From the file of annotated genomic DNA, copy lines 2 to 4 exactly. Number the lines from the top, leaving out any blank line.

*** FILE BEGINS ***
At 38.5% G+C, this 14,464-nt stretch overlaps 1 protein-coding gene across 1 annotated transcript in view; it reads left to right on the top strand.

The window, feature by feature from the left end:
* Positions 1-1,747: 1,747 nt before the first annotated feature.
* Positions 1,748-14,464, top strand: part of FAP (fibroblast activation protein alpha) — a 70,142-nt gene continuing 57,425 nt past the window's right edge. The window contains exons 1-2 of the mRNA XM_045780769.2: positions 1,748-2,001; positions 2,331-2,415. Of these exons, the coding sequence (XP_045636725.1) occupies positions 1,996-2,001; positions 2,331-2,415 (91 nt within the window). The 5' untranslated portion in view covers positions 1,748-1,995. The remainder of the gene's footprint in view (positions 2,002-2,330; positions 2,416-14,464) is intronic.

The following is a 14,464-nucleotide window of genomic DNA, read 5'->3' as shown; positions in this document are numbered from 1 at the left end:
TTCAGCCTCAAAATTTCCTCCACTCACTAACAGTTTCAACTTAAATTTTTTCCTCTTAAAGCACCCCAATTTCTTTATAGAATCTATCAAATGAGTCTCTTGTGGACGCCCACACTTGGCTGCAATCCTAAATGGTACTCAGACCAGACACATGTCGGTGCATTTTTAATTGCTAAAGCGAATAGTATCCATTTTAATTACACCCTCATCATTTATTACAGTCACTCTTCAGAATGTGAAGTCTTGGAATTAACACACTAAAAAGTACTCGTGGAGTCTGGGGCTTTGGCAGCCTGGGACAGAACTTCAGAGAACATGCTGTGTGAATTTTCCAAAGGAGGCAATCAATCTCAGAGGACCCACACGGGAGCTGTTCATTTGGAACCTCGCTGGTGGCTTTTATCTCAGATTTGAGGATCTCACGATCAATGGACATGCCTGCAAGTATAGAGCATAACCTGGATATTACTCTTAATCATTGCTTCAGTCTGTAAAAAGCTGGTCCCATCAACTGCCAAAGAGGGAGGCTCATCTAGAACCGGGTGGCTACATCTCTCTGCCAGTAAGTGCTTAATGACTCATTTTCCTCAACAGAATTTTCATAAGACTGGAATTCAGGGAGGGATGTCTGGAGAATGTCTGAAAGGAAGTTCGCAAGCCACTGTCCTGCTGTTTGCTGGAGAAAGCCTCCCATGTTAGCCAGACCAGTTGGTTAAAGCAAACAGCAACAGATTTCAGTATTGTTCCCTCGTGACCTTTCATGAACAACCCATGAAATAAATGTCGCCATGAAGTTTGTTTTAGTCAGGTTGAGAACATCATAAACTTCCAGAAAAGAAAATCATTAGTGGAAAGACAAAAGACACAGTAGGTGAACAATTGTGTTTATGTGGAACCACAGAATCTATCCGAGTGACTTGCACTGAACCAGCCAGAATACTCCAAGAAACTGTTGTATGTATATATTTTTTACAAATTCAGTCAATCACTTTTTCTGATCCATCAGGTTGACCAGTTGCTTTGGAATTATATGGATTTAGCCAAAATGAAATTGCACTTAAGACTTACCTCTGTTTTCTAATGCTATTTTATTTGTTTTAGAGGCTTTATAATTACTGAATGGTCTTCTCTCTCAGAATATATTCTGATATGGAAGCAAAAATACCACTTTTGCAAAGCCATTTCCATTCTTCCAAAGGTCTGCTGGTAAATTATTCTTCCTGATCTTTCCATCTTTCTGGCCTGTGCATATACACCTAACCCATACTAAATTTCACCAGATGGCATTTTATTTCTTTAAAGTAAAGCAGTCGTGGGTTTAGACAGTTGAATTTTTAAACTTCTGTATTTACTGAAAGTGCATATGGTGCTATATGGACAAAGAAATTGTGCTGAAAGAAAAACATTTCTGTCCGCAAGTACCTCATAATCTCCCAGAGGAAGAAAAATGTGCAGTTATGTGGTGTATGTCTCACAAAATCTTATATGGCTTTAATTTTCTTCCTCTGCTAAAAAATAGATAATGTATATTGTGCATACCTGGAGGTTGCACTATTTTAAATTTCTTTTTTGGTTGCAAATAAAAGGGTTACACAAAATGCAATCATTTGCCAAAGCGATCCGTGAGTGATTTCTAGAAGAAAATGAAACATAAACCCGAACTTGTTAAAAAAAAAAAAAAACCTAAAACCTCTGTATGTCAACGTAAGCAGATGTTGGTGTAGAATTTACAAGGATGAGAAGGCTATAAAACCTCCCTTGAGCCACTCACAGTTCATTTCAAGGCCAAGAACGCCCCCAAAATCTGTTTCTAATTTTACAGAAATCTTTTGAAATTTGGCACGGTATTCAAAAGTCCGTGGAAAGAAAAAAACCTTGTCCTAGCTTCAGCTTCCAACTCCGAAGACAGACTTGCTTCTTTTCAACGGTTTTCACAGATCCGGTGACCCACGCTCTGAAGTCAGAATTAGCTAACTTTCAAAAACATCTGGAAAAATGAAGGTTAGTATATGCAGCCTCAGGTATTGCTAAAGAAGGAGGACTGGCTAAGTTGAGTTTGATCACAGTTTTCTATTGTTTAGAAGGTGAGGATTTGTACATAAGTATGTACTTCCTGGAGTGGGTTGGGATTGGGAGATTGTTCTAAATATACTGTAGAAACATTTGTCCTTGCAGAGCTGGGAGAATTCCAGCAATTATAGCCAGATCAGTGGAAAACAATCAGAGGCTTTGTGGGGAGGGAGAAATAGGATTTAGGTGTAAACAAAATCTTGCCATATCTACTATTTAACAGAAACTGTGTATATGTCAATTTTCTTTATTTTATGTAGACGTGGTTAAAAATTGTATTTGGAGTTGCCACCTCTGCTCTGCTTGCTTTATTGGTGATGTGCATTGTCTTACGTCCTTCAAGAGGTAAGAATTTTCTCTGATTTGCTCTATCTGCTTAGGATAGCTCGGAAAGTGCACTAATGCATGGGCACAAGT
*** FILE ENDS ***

The window, feature by feature from the left end:
* Positions 1-1,747: 1,747 nt before the first annotated feature.
* Positions 1,748-14,464, top strand: part of FAP (fibroblast activation protein alpha) — a 70,142-nt gene continuing 57,425 nt past the window's right edge. The window contains exons 1-2 of the mRNA XM_045780769.2: positions 1,748-2,001; positions 2,331-2,415. Of these exons, the coding sequence (XP_045636725.1) occupies positions 1,996-2,001; positions 2,331-2,415 (91 nt within the window). The 5' untranslated portion in view covers positions 1,748-1,995. The remainder of the gene's footprint in view (positions 2,002-2,330; positions 2,416-14,464) is intronic.